Content is the core of your social media marketing strategy, in which case, your blog stands as your great investment. Some people may think blogs have already taken a backseat with the rise of social media marketing, but it’s actually the opposite. Social media marketing consultant Chris Brogan says blogs are your social media outpost because they have the content drives social media conversations.
Your blog positions your brand as an industry thought-leader, but more importantly, it educates your readers and turns them into subscribers. To make sure your blog only provides quality content out there, you need to keep track of your blog’s performance to know which areas you might need to improve on.
We’ve compiled a list of the top five metrics you should track to gauge the performance of your blog.
1. Unique and Returning Visitors
One of the top metrics that you need track is the number of unique visitors you’re getting. Getting unique visitors is good news – it means more people are finding your blog and reading your content. However, you also want to ensure that these unique visitors return to your blog and get converted into subscribers. To increase your committed subscribers, make sure that you provide original, valuable and engaging content. The placement of your RSS/subscribe button is also important.
2. Visit duration
This refers to the length of time that your visitors spend on your blog. While a shorter visit duration doesn’t necessarily equate to poor performance (they might regularly visit your site and only skim through your posts), you’d still want your readers to spend more time on your blog and actually read your content.
3. Referrals and organic traffic
Know where your visitors are finding your blog. Keeping track of this metric will let you know which of your marketing efforts are succeeding and which you might still need to work on. Are you getting more referrals from Twitter than LinkedIn? Then perhaps, you need to tweet more often because that’s where most of your audience are. Similarly, you also want to keep track of the organic traffic that you’re getting from search engines. This will give you an insight which keywords your visitors are using which leads to your content, which in turn, can help you work further with your SEO.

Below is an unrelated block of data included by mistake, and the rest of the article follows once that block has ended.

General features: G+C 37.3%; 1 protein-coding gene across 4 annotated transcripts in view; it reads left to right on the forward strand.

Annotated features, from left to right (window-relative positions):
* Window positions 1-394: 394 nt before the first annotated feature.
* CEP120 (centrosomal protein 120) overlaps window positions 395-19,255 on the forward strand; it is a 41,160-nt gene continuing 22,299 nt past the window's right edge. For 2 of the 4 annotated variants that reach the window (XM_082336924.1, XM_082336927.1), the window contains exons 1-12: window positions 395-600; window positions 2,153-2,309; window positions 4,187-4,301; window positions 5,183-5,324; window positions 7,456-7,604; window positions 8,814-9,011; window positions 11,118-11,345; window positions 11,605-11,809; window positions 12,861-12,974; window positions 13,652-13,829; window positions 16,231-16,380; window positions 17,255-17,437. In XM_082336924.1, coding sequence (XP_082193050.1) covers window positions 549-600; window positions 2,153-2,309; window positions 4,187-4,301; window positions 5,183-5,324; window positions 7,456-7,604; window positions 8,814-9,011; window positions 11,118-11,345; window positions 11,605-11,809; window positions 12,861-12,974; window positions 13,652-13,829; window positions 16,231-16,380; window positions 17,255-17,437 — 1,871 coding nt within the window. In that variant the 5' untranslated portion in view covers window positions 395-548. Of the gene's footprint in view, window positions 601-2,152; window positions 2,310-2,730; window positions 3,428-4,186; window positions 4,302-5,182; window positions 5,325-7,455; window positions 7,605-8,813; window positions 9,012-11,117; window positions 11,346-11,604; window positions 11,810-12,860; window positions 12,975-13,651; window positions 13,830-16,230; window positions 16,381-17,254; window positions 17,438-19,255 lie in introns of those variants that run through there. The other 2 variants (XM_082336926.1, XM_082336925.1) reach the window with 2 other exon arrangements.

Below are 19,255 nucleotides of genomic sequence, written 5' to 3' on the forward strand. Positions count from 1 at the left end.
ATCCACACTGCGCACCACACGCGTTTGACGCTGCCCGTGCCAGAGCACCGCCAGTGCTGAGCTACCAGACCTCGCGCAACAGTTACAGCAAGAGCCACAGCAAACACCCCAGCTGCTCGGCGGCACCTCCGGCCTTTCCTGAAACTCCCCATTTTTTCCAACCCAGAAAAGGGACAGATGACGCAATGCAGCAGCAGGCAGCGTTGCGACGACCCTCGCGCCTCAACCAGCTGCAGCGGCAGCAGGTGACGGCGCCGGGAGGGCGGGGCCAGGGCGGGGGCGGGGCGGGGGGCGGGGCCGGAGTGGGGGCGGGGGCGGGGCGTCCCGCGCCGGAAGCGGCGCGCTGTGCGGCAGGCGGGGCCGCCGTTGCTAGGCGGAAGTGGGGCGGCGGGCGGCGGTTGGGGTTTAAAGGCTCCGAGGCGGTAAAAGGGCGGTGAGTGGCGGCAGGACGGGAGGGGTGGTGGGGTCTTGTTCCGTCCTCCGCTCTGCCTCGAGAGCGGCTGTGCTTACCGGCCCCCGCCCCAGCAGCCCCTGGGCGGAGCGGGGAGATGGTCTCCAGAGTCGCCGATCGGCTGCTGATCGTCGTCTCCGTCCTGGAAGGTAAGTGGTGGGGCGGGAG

4. Social Signals
Social signals is any social media activity which links to your blog. Facebook likes and shares, retweets, pins--these may all look like vanity metrics but the thing is, this is how your content gets around. More so, social signals affect your site's authority and search engine ranking. When people are sharing your content, it means they find your post useful and therefore see you as an authority in your niche. So check out which of your posts garnered more social activity than the others & consider making more of these types of posts.
5. Number of Links
Remember, one important purpose of blogging is to rank better in search engines. Google sees a link as a “vote” for authority, particularly those links coming from authority sites. The more links you have, the higher your rankings will be. We like using Moz’s Open Site Explorer for this purpose.
6. Email Subcribers
You may have a general picture of where your readers are coming from, but you want to get to know them more. You want to know their names. More specifically, you want to know their email addresses. See how many people subscribe to your blog and make it your goal to keep growing your mailing list.
7. Top content
Keep an eye on which of your blog posts are doing well. You can determine this by looking at which post attracted the most page views, social shares, and comments. There are a lot of available website analytics tools in the market that could help you extract the blog insights that you need.
Knowing your top content will give you an insight on which topics interest your readers the most. Use this to your advantage to make sure your content stays relevant and valuable at all times.
By keeping track of these metrics, improving your blog should come easy. Putting a great investment on your blog is one way to amp your marketing strategy, but what good will it do when it doesn’t mean your business goals? Know your audience well and keep them engaged with your content.